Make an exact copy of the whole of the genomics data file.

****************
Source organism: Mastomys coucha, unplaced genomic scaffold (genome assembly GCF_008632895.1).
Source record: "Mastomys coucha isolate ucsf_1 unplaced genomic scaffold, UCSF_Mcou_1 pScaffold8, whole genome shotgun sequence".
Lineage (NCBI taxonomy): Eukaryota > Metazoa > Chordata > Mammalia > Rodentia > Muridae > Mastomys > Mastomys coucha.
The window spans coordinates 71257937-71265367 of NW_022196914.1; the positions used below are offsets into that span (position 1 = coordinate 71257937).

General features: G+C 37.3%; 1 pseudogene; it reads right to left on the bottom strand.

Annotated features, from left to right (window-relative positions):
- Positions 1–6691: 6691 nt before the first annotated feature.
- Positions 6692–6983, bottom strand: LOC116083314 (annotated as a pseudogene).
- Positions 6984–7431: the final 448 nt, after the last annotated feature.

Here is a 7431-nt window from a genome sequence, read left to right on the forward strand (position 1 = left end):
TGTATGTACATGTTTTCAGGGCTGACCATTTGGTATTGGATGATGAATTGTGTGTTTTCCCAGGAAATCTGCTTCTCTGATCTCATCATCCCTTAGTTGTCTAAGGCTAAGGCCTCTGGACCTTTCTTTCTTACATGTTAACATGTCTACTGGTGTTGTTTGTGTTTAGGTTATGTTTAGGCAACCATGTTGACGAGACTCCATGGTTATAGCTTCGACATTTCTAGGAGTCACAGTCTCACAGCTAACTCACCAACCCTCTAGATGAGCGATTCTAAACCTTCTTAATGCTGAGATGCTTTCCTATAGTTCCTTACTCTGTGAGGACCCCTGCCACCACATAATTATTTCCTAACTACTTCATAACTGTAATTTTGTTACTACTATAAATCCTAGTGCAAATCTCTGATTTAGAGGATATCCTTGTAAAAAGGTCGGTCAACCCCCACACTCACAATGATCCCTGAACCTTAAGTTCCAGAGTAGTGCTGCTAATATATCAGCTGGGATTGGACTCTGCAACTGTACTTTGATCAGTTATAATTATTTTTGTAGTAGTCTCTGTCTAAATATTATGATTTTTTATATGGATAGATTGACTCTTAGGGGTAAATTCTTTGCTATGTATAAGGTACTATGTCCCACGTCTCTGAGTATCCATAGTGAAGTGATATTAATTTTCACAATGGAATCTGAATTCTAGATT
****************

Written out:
Source organism: Mastomys coucha, unplaced genomic scaffold (genome assembly GCF_008632895.1).
Source record: "Mastomys coucha isolate ucsf_1 unplaced genomic scaffold, UCSF_Mcou_1 pScaffold8, whole genome shotgun sequence".
Lineage (NCBI taxonomy): Eukaryota > Metazoa > Chordata > Mammalia > Rodentia > Muridae > Mastomys > Mastomys coucha.
The window spans coordinates 71257937-71265367 of NW_022196914.1; the positions used below are offsets into that span (position 1 = coordinate 71257937).

General features: G+C 37.3%; 1 pseudogene; it reads right to left on the bottom strand.

Annotated features, from left to right (window-relative positions):
- Positions 1–6691: 6691 nt before the first annotated feature.
- Positions 6692–6983, bottom strand: LOC116083314 (annotated as a pseudogene).
- Positions 6984–7431: the final 448 nt, after the last annotated feature.

Here is a 7431-nt window from a genome sequence, read left to right on the forward strand (position 1 = left end):
TGTATGTACATGTTTTCAGGGCTGACCATTTGGTATTGGATGATGAATTGTGTGTTTTCCCAGGAAATCTGCTTCTCTGATCTCATCATCCCTTAGTTGTCTAAGGCTAAGGCCTCTGGACCTTTCTTTCTTACATGTTAACATGTCTACTGGTGTTGTTTGTGTTTAGGTTATGTTTAGGCAACCATGTTGACGAGACTCCATGGTTATAGCTTCGACATTTCTAGGAGTCACAGTCTCACAGCTAACTCACCAACCCTCTAGATGAGCGATTCTAAACCTTCTTAATGCTGAGATGCTTTCCTATAGTTCCTTACTCTGTGAGGACCCCTGCCACCACATAATTATTTCCTAACTACTTCATAACTGTAATTTTGTTACTACTATAAATCCTAGTGCAAATCTCTGATTTAGAGGATATCCTTGTAAAAAGGTCGGTCAACCCCCACACTCACAATGATCCCTGAACCTTAAGTTCCAGAGTAGTGCTGCTAATATATCAGCTGGGATTGGACTCTGCAACTGTACTTTGATCAGTTATAATTATTTTTGTAGTAGTCTCTGTCTAAATATTATGATTTTTTATATGGATAGATTGACTCTTAGGGGTAAATTCTTTGCTATGTATAAGGTACTATGTCCCACGTCTCTGAGTATCCATAGTGAAGTGATATTAATTTTCACAATGGAATCTGAATTCTAGATT